The end of Apple’s romance with China

The end of Apple’s romance with China

On a dusty stretch of the deafening highway from Chennai to Bangalore stand three colossal anonymous buildings. Inside, away from traffic noise, is a high-tech facility operated by Foxconn, a Taiwanese manufacturer. A short drive away, Pegatron, another Taiwanese tech company, has built a large factory of its own. Salcomp, a Finnish device manufacturer, has installed one not far away. Further west is a 500-acre campus run by Tata, an Indian conglomerate. What these closely guarded facilities have in common is their client: a secretive and demanding American company known locally as “the fruit company.”

The proliferation of factories in South India marks a new chapter for the world’s largest technology company. AppleThe extraordinary success of the past two decades (70x revenue, 600x share price, $2.4 trillion market value) is in part the result of a big bet on China. Apple opted for factories based in China, which now produce more than 90% of its products, and appealed to Chinese consumers, who in some years contributed as much as a quarter of Apple’s revenue. However, economic and geopolitical changes are forcing the company to initiate a hasty decoupling. Its move away from China marks a big shift for Apple and is emblematic of an even bigger one for the global economy.

Apple’s packaging proclaims “Designed by Apple in California,” but its devices are assembled along a supply chain that stretches from Amazon to Zhejiang. At the center is China, where 150 of Apple’s largest suppliers operate production facilities. Tim Cook, who was Apple’s chief operating officer before becoming CEO in 2011, pioneered the company’s approach to contract manufacturing. A regular visitor to PorcelainCook has maintained good relations with the Chinese government, obeying its requirements to remove apps and keep Chinese user data local, where it is available to authorities.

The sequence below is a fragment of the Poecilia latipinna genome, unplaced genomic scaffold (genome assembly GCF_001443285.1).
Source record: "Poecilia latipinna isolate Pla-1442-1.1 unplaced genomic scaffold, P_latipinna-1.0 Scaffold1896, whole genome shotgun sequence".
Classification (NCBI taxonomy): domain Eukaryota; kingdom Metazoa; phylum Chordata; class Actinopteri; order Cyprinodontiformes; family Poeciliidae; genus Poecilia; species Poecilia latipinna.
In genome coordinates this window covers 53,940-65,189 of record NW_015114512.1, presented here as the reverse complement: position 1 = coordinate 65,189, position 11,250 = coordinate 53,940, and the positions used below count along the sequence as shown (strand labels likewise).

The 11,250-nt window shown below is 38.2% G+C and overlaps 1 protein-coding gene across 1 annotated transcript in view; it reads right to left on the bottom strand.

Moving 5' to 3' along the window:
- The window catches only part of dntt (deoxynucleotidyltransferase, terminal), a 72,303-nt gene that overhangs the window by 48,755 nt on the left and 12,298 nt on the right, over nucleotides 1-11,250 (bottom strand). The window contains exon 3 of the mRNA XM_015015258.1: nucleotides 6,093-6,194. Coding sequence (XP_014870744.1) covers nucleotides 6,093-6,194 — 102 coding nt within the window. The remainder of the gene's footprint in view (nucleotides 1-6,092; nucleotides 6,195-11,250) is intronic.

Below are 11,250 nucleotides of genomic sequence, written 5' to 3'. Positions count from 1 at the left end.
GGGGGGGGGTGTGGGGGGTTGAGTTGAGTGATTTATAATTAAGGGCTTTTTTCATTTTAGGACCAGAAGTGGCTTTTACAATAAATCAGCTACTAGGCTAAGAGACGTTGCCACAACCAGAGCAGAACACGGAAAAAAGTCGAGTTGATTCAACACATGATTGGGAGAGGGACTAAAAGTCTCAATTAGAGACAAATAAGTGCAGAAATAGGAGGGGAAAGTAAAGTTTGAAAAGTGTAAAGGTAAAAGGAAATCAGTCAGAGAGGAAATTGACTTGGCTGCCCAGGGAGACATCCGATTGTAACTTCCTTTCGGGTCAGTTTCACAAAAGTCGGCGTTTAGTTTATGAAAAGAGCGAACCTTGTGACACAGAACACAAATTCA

Now a change is taking place. Cook, who has not been seen in China since 2019, is courting new partners. In May, he entertained Vietnamese Prime Minister Pham Minh Chinh at Apple’s futuristic headquarters in Cupertino. Apple is expected to open its first physical store next year in India (whose Prime Minister, Narendra Modi, is a fan of gold iPhones).

The two countries are the main beneficiaries of Apple’s strategic change. In 2017, Apple listed 18 major vendors in India and Vietnam; last year it had 37. In September, with much local fanfare, Apple began manufacturing its new iPhone 14 in India, where it previously only made older models. The previous month it was reported that Apple would soon start manufacturing its MacBook laptops in Vietnam. Some of Apple’s newest devices show how things are going. Nearly half of its AirPods are made in Vietnam and by 2025 two-thirds will be, JPMorgan Chase predicts. The bank calculates that, while today less than 5% of Apple products are manufactured outside of China, in 2025 the figure will be 25% (see figure 1).